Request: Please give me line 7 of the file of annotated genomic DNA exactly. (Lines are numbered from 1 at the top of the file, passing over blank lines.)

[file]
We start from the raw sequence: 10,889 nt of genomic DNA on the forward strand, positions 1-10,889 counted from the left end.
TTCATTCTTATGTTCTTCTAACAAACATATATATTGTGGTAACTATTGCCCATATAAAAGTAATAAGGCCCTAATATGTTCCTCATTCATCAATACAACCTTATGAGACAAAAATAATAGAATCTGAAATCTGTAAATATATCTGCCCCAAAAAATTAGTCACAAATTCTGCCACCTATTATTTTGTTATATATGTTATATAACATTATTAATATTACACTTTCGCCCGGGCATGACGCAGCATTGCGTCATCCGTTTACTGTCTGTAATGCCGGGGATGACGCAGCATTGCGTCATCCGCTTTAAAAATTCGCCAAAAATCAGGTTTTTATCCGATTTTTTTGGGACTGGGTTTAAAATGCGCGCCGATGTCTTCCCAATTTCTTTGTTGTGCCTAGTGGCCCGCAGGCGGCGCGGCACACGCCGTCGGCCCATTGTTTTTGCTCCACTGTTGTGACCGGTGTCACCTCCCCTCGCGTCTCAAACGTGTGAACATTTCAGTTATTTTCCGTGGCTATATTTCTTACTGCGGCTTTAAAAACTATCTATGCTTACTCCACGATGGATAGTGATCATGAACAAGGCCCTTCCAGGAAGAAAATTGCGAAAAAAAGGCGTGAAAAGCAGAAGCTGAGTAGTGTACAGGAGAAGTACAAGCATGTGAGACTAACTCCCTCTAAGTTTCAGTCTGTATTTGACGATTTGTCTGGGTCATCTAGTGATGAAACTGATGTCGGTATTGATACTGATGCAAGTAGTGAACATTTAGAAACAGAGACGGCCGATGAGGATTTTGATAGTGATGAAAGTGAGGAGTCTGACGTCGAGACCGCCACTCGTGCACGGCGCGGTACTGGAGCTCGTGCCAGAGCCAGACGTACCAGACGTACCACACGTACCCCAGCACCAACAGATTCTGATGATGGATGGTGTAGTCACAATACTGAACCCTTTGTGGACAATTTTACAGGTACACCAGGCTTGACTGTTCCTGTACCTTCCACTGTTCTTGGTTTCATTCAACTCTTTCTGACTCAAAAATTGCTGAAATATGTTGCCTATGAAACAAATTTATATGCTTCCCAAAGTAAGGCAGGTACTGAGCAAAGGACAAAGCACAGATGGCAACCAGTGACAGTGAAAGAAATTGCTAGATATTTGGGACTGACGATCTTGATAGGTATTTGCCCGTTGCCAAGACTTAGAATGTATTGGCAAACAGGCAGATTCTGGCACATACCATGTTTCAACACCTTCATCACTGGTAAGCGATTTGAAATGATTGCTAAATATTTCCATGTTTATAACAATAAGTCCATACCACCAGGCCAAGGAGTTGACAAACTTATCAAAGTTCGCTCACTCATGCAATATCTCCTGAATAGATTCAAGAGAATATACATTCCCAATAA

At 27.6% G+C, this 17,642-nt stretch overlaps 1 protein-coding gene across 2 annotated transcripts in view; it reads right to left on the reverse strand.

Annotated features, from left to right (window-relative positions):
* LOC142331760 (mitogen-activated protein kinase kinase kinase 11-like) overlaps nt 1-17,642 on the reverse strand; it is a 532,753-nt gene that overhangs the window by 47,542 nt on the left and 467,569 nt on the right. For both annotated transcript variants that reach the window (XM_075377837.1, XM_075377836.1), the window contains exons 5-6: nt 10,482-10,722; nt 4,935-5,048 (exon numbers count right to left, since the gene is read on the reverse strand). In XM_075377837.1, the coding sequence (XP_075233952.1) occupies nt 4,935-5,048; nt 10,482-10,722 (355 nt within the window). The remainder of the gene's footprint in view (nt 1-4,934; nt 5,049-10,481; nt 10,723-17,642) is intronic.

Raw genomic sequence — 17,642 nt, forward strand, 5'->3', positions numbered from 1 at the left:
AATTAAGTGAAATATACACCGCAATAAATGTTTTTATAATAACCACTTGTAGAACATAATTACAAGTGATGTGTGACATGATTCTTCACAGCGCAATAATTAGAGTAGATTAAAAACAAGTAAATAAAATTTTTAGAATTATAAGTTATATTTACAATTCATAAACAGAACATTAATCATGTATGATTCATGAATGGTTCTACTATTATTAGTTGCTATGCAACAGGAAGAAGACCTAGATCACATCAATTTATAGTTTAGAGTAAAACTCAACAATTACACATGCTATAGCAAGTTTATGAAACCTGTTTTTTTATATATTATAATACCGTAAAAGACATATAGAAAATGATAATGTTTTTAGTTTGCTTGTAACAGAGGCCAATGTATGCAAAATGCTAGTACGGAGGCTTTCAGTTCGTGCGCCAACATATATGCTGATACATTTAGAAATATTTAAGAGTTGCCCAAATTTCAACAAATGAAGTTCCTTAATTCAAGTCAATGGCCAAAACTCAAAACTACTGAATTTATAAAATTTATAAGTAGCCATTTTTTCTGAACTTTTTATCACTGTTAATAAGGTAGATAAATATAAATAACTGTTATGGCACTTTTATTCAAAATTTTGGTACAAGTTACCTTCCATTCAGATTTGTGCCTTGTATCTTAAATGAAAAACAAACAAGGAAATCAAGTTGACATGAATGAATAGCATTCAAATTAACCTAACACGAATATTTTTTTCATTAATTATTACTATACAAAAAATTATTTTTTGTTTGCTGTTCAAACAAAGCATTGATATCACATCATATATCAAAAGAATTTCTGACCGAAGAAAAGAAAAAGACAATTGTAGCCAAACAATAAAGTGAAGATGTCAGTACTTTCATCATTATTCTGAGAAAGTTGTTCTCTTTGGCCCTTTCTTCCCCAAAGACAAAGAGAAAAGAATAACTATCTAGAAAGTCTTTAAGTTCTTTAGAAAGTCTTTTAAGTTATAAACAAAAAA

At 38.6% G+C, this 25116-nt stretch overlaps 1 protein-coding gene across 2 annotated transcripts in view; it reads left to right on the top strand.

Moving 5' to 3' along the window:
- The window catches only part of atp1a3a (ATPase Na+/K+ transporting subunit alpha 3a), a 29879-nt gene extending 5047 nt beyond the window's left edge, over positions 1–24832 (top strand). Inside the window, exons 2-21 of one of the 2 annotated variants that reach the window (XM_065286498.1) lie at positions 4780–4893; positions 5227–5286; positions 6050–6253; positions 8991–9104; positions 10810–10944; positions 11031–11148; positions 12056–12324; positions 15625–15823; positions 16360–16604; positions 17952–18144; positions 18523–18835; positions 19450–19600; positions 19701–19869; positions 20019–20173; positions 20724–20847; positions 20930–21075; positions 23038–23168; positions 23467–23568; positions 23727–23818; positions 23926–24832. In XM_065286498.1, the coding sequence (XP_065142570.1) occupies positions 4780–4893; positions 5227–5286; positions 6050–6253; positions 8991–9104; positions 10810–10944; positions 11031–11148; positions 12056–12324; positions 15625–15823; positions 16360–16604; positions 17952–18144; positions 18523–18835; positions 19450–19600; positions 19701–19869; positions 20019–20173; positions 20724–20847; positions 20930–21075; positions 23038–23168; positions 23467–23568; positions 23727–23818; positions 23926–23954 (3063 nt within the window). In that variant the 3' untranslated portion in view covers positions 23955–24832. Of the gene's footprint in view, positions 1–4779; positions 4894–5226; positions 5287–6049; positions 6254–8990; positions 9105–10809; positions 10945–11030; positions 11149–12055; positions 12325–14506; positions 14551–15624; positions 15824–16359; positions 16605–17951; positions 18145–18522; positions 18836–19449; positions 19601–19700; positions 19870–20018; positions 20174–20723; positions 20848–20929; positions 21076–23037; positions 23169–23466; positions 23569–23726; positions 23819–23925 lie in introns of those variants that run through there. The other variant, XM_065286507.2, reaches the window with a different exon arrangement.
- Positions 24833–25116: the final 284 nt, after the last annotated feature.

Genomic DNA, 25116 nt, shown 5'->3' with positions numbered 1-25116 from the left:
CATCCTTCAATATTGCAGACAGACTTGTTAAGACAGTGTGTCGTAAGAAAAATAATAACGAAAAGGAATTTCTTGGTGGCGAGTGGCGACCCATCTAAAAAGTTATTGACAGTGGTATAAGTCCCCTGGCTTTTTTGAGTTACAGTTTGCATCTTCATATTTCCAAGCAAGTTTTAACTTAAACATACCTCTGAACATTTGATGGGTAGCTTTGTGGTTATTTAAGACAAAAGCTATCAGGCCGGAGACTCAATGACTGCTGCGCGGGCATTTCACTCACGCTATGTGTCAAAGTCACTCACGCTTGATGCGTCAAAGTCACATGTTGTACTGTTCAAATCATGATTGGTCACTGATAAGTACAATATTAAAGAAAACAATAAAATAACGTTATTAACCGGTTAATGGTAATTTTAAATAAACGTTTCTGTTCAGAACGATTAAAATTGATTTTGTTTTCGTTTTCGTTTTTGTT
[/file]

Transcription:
AATTAAGTGAAATATACACCGCAATAAATGTTTTTATAATAACCACTTGTAGAACATAATTACAAGTGATGTGTGACATGATTCTTCACAGCGCAATAATTAGAGTAGATTAAAAACAAGTAAATAAAATTTTTAGAATTATAAGTTATATTTACAATTCATAAACAGAACATTAATCATGTATGATTCATGAATGGTTCTACTATTATTAGTTGCTATGCAACAGGAAGAAGACCTAGATCACATCAATTTATAGTTTAGAGTAAAACTCAACAATTACACATGCTATAGCAAGTTTATGAAACCTGTTTTTTTATATATTATAATACCGTAAAAGACATATAGAAAATGATAATGTTTTTAGTTTGCTTGTAACAGAGGCCAATGTATGCAAAATGCTAGTACGGAGGCTTTCAGTTCGTGCGCCAACATATATGCTGATACATTTAGAAATATTTAAGAGTTGCCCAAATTTCAACAAATGAAGTTCCTTAATTCAAGTCAATGGCCAAAACTCAAAACTACTGAATTTATAAAATTTATAAGTAGCCATTTTTTCTGAACTTTTTATCACTGTTAATAAGGTAGATAAATATAAATAACTGTTATGGCACTTTTATTCAAAATTTTGGTACAAGTTACCTTCCATTCAGATTTGTGCCTTGTATCTTAAATGAAAAACAAACAAGGAAATCAAGTTGACATGAATGAATAGCATTCAAATTAACCTAACACGAATATTTTTTTCATTAATTATTACTATACAAAAAATTATTTTTTGTTTGCTGTTCAAACAAAGCATTGATATCACATCATATATCAAAAGAATTTCTGACCGAAGAAAAGAAAAAGACAATTGTAGCCAAACAATAAAGTGAAGATGTCAGTACTTTCATCATTATTCTGAGAAAGTTGTTCTCTTTGGCCCTTTCTTCCCCAAAGACAAAGAGAAAAGAATAACTATCTAGAAAGTCTTTAAGTTCTTTAGAAAGTCTTTTAAGTTATAAACAAAAAA